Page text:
The institutions are coming. The herd is arriving. Institutional participation in the digital asset market is imminent.
As this happens, it’s worth considering how the entry of highly regulated financial companies will change the marketplace infrastructure for crypto, which, until now, has been largely oriented to retail investors. Institutions will have different and higher requirements across the transaction chain, notably in the custody of digital assets.
Phil Mochan is the co-founder and head of Strategy & Corporate Development at Koine, an international digital assets custody and settlement platform.
Digital assets are bearer assets, raising implications for trading and safeguarding, and surfacing considerations for institutional asset managers looking to allocate capital to a digital asset fund.
With a bearer asset, ownership is determined by possession alone. If I hold a $10 note, it’s mine. If I hold a $300 million bearer bond, it’s mine. In the same way, if I hold a private key to a bitcoin wallet that holds 10 BTC, then it’s mine (probably).
We say “probably” because most bearer instruments are difficult to copy. Various counterfeiting measures have been built into them such as serial numbers, holographic images, stamps, ultraviolet threads etc. A private key for a bitcoin wallet, on the other hand, is simply a string of 32 alpha-numeric characters that can be copied with a pencil, an iPhone camera or a good memory. A $10 note would have to be stolen to be usable, whereas a bitcoin private key can simply be copied.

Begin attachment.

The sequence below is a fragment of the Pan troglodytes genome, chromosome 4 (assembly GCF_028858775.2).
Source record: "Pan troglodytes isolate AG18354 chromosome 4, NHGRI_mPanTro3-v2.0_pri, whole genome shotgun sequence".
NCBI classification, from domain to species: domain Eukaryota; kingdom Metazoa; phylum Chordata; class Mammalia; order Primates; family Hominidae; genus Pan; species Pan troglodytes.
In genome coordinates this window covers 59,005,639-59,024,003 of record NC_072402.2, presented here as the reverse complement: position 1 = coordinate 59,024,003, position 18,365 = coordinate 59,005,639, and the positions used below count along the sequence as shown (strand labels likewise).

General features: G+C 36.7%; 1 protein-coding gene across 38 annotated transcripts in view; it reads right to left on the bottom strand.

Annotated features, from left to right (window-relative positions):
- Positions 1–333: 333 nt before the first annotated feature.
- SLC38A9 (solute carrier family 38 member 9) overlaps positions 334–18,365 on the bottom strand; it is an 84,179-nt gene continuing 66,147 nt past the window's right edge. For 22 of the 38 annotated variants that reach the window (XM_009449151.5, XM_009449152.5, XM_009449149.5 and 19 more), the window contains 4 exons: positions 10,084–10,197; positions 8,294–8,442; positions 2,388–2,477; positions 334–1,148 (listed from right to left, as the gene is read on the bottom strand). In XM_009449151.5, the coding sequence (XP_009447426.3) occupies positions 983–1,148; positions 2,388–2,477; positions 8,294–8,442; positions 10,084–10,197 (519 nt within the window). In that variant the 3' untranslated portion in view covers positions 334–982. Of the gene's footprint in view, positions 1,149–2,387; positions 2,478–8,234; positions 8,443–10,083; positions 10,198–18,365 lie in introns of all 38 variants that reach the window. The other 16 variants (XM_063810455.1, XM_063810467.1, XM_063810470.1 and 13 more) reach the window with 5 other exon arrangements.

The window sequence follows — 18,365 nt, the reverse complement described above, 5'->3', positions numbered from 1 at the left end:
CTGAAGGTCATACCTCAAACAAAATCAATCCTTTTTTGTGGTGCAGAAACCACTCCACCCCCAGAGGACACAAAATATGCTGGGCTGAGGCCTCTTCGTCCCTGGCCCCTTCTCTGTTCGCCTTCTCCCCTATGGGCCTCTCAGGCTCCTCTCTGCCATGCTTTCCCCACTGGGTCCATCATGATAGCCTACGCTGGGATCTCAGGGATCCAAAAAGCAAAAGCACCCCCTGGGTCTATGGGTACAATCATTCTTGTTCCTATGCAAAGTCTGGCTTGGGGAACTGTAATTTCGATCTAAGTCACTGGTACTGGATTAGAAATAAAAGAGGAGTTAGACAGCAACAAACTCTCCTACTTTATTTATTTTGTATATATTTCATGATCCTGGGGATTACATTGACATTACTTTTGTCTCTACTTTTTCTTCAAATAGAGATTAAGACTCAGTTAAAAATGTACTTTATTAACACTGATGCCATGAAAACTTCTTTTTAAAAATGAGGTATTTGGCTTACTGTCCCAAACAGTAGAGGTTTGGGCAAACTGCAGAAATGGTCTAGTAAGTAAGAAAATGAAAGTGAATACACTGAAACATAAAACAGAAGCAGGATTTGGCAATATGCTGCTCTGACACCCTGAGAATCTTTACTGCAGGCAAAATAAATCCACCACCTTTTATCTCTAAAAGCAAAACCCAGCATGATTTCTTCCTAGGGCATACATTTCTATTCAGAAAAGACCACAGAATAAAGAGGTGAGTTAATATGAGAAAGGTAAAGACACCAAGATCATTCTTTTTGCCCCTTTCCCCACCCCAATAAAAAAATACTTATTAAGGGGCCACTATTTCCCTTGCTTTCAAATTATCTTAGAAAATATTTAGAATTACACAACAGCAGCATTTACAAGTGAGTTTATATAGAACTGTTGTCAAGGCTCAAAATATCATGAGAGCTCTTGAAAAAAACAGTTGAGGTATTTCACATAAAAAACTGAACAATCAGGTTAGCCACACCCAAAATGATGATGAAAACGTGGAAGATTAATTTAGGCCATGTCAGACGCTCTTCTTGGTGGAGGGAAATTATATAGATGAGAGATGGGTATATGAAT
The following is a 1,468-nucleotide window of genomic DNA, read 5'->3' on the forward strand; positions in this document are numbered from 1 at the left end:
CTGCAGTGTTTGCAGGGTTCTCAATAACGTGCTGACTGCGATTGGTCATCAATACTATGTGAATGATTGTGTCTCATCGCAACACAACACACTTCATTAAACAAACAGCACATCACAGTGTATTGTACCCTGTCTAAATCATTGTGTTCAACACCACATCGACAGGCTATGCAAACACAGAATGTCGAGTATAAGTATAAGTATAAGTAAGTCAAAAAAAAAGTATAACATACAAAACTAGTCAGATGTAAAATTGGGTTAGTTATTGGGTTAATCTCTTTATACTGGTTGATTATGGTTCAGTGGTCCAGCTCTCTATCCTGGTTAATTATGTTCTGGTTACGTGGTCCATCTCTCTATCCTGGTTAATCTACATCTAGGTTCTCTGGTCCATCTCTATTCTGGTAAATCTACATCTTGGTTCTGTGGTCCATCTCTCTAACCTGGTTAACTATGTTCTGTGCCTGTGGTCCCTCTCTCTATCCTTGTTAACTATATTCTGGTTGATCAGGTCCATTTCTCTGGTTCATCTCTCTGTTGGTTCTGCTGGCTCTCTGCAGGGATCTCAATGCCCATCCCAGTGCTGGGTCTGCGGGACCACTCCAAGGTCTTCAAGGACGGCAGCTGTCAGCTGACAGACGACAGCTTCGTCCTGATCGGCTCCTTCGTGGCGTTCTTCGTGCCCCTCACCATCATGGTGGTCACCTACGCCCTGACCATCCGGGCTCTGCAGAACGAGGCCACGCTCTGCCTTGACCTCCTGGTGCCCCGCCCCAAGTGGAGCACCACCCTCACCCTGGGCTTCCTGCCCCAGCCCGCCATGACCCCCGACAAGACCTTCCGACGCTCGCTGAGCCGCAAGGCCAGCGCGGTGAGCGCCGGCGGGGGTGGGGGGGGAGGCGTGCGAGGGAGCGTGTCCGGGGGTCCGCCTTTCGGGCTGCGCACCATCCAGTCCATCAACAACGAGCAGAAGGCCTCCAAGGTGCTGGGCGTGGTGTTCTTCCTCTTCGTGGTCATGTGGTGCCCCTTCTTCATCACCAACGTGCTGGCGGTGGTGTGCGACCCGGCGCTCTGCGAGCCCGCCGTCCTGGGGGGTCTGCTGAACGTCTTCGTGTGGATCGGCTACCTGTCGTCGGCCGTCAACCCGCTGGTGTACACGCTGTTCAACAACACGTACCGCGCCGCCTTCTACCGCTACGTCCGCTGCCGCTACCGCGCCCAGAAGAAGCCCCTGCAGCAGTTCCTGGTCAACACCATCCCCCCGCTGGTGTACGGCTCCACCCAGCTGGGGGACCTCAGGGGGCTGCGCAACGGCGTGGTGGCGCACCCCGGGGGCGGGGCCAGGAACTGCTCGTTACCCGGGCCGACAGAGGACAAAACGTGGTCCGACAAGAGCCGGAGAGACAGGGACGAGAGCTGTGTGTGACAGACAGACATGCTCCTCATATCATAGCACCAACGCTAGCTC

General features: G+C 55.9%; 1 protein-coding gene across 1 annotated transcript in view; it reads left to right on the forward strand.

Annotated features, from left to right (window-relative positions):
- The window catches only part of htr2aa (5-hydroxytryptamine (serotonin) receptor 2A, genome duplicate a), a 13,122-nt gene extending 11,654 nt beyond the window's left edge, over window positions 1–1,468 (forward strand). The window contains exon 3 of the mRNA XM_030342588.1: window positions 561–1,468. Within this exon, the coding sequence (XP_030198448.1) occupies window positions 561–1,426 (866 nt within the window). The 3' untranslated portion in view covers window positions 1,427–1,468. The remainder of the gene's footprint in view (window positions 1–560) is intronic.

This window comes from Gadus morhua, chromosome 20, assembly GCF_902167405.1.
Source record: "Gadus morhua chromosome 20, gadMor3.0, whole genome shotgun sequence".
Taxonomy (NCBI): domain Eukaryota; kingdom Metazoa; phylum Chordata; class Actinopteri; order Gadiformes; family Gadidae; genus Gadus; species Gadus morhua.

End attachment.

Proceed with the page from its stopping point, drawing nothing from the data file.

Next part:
Private keys are therefore the most vulnerable form of bearer asset, and once they have been exposed to a human, it is impossible to prove unique ownership. They may have been copied and there will be no record of the copy having been made.
One very large crypto fund revealed to me that it holds the private key across three bits of paper, held by three individuals.
The safeguarding of these private keys thus becomes a critical issue for digital assets. The original design for a blockchain record of assets is based around a wallet model. The use of the word wallet indicates the security issue. In practical terms, why would you want to store more value in a digital wallet when you would feel comfortable in a physical wallet? Owners may feel that they have cryptographic security, but do they have physical security?
There are numerous examples of people who have been robbed of their digital assets under physical threat. It may be a shock to learn that one very large crypto fund revealed to me that it holds the private key across three bits of paper, held by three individuals. I advised them that for their personal safety never to reveal their methodology again to another person. To illustrate how unsafe, it is perhaps sufficient to say that crypto exchanges in aggregate lose the entire contents of their hot wallets roughly every six months.
Various technical solutions have emerged with the objective of making the wallet more secure, including MPC technology. But while reducing the risks (supposedly), these fundamentally don’t address the nature of the risk. Robbing $1 billion from a bank remains a high-cost, high-risk exercise. Robbing a bitcoin owner with $1 billion held in a personal wallet is significantly easier and with much lower risk.